Across the world there are universal practices that bind communities and cultures together and remind us how similar we are. Dance is a universal practice that can be found in almost all cultures. From traditional tribal dance in Togo, to ballerinas of Paris, each culture has found a way to express emotions rhythmically.
Earlier this week, Alaffia honored former prima ballerina Elizabeth Marie Tall Chief. Not only was she the first prima ballerina of Native American descent, but also one of the first American prima ballerinas. Throughout her life she actively fought stereotypes and misconceptions of Native American people. She is a shining example of an individual who fought to break down stereotypes to pursue her passion.
In Togo dancing styles are as diverse as the people who call Togo home. Styles include Agbadza, Kamou, Soo, Tchimou, Djokoto, Kpehouhuon and many others. Dance becomes more than just movement of the body; it becomes emotional, social, and spiritual. Even though each different stylistically, they are tied together by power of movement and the joy it brings.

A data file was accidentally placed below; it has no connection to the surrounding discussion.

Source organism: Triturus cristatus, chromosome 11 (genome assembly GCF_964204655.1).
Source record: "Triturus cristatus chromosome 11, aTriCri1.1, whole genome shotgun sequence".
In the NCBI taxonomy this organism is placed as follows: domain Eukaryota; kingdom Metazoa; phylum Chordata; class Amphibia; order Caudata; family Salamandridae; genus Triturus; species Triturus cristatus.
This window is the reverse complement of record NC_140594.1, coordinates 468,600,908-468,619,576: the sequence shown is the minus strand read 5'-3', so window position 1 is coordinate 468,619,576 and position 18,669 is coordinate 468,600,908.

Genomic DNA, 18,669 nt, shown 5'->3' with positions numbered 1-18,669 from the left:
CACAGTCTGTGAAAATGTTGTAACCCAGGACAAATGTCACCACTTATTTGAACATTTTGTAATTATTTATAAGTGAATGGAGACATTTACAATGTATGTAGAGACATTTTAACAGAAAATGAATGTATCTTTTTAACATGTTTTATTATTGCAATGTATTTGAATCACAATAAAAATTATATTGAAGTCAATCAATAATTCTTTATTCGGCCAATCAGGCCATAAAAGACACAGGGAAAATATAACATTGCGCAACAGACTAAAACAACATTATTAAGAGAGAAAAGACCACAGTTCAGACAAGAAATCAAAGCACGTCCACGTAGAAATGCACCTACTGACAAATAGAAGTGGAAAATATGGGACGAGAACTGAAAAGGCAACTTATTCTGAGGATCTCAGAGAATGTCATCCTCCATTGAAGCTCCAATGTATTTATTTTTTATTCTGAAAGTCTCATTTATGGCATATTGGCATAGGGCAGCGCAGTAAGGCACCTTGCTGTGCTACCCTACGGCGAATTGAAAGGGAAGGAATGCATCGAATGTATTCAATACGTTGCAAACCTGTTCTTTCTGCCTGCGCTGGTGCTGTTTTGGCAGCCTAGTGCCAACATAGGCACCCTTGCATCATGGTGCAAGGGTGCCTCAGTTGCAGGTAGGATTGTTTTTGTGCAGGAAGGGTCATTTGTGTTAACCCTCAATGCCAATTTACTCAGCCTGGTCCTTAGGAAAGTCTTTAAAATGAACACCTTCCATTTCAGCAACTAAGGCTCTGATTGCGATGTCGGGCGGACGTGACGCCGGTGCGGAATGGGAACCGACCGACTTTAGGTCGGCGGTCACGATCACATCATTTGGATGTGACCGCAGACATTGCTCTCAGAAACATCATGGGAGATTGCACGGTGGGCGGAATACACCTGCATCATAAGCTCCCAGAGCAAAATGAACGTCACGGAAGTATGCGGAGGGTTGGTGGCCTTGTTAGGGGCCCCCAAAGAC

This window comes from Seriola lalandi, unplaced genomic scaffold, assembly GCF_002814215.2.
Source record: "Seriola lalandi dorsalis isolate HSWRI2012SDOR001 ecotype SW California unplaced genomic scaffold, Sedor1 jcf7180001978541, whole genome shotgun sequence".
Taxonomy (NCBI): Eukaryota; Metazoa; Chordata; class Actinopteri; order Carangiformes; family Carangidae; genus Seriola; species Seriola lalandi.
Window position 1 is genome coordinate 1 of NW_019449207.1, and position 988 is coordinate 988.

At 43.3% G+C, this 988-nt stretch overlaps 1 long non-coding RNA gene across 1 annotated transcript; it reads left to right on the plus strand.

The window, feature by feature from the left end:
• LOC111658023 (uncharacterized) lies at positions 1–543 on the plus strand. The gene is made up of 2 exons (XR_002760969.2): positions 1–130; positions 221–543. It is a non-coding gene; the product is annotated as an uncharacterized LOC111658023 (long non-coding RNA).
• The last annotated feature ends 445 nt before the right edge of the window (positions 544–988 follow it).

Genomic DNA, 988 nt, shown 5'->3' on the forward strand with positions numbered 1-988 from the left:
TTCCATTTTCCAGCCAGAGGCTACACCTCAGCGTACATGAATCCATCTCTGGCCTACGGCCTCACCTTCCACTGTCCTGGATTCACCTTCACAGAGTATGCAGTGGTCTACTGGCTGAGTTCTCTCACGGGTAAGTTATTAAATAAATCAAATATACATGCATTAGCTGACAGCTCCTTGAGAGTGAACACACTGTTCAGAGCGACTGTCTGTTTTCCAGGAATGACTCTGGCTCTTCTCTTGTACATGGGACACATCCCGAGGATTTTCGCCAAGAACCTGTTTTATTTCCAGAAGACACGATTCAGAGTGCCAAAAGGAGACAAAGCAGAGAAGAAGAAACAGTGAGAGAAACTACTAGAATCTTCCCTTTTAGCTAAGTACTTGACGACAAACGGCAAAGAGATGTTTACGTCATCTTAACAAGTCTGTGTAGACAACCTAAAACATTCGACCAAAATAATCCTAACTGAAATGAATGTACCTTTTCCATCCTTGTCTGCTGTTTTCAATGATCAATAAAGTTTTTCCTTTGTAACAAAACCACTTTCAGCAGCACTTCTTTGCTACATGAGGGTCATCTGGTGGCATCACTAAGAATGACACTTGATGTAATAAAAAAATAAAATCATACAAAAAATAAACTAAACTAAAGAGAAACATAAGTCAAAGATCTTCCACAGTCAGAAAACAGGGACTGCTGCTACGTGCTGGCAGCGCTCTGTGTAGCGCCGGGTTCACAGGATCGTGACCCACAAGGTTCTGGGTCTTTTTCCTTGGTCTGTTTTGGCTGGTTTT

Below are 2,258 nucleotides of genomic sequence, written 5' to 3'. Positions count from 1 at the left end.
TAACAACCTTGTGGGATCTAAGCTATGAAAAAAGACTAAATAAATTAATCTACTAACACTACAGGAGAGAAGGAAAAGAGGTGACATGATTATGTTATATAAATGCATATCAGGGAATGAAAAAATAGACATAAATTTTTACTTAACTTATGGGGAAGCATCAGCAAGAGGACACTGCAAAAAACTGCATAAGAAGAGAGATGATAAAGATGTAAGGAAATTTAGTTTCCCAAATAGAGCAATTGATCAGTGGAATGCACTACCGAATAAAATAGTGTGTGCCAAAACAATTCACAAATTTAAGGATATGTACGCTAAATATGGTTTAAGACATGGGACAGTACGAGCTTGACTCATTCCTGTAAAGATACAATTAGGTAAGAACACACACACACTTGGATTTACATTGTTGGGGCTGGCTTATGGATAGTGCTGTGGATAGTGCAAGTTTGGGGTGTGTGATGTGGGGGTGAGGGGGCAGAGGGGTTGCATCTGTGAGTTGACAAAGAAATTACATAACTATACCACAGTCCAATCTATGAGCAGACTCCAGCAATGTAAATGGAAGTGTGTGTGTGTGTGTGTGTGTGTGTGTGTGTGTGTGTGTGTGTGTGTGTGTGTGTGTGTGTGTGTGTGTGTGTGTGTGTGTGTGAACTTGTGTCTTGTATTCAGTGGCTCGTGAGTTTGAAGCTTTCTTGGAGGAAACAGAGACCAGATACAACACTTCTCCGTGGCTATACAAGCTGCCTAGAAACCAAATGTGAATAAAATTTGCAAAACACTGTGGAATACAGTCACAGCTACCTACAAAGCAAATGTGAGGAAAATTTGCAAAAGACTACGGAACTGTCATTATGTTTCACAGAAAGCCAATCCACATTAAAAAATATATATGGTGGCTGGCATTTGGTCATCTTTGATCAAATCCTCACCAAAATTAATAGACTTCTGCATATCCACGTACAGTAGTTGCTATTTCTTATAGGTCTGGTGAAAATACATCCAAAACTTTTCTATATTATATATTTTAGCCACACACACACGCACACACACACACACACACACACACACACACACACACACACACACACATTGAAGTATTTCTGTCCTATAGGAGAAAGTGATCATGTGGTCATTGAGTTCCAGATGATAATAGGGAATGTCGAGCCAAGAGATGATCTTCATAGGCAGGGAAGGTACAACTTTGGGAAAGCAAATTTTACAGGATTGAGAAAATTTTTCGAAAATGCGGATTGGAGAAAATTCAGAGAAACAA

When Olowo-n’djo returns yearly to Togo, he is met with joyful singing and dancing. Members of Alaffia Co-operatives in Togo express the joy of having a living wage, and the positive impact our community projects have on their country. However, the joy isn’t just felt in Togo. During the Empowerment Tour Olowo-n’djo was moved and overjoyed with the positive energy he received from customers and stores, and he too was moved to dance. At Alaffia we hope to continue giving people reasons to dance and express joy through the power movement.